Last year our figure hovered somewhere close to 10,000.
The best part? All of these initiatives are fuelled by regular women across the globe (connected online!) who are knitted together by our willingness to identify with moms who are less-resourced than we are.
God has a plan for you
I’m telling you this, friends, because you have to understand that God has a way of weaving together our passions and talents and resources in ways that we would have never thought to consider. He helps us find our niche, yes, but in doing so he also wants to help others find theirs and address the needs of the world. He works simultaneously on all of these levels to see his dreams realized.
How do we find it?
I believe we can take some cues from David:
- Look in your pocket.
- Identify your rocks.
- Present them to God with the intention of sharing them with the world.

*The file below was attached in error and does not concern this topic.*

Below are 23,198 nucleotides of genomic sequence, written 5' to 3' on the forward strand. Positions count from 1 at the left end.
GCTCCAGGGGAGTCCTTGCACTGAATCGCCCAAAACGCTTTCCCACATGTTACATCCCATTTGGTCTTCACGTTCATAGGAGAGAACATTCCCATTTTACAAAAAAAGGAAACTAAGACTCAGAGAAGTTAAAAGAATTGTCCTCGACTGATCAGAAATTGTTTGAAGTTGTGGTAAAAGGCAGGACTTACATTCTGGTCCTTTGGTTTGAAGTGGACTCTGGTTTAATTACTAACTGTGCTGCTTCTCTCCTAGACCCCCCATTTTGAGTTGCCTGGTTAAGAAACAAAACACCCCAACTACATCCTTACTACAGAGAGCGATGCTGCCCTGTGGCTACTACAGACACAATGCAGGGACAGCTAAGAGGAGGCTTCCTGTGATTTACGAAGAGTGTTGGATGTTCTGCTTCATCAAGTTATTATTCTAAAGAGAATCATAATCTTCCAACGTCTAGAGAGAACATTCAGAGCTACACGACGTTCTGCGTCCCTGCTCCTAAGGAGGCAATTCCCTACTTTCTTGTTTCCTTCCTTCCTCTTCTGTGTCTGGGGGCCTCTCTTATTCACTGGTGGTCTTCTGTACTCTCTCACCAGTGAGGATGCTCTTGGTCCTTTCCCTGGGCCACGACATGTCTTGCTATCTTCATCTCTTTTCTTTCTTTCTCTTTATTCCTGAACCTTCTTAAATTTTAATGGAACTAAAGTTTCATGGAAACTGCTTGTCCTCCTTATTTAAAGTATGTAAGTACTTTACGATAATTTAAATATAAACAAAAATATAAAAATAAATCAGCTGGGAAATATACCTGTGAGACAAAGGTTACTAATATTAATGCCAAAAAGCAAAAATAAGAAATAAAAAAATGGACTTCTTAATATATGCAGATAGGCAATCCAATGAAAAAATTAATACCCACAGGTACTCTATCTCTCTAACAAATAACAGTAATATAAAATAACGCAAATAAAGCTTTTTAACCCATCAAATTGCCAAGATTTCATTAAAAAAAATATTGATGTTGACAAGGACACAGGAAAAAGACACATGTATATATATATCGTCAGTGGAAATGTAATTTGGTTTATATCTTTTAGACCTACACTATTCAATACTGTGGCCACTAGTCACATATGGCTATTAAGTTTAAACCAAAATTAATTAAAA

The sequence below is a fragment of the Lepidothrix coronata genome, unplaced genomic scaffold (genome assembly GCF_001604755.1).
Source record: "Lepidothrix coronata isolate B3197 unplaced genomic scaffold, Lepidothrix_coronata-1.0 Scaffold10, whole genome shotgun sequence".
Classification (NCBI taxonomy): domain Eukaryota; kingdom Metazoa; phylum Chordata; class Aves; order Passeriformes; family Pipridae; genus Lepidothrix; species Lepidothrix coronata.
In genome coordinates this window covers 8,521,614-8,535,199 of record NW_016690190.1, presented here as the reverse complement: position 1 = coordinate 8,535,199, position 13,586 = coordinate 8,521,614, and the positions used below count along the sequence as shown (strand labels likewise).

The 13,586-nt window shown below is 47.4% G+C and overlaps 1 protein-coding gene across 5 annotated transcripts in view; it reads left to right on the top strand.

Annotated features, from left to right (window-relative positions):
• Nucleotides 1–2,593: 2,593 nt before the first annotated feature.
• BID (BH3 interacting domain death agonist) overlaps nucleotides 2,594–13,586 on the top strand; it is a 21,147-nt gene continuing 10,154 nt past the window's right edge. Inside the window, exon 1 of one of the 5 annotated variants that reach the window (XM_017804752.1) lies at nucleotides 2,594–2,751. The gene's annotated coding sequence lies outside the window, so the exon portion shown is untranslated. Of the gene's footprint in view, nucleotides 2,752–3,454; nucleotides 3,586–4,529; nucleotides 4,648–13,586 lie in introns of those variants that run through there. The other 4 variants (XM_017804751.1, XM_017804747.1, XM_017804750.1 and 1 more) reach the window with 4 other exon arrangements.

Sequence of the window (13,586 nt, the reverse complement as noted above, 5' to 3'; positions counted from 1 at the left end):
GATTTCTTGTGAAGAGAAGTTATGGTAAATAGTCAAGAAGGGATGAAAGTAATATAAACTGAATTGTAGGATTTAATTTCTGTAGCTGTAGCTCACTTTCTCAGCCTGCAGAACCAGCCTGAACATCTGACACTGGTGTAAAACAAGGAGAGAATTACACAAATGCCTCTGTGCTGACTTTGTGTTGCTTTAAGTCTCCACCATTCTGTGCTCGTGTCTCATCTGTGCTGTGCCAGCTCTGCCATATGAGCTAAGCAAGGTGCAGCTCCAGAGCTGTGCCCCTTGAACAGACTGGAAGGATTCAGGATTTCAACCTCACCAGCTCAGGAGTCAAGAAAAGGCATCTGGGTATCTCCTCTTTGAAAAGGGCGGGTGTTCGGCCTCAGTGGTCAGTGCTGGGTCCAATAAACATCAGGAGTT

I know it sounds simple, but that’s the whole point. It is simple. Everything we have has been given to us in order that we might share it with others.
Nothing is wasted in the heart of God. He just doesn’t work that way.
Every experience we’ve had, season we’ve walked through, interest that’s developed, gift that’s been bestowed, personality trait we possess, dream on our heart – it’s all for something.
There’s a lot of need out there, friends. But for every need there is more than enough resource and gift and hope and creativity within the Body of Christ to address it (and then some).
So here’s my challenge to you:
Identify your rocks. Present them to the Lord. Ask Him to show you an opportunity (which is often a need that you can already see around you!). And then try something – lean into God as you step out in faith… and throw those rocks!
Remember David as he set out with a few rocks in his pocket. We all know the end of the story. And it’s good friends. It’s really, really good.
Friends, does your life have purpose and passion or are you in need of fresh perspective in this area? If so, I encourage you to ask yourself today, “what are my rocks? what’s already in my hand?” and then spend some time with the Lord – the author of your story – asking Him which direction you’re meant to throw them.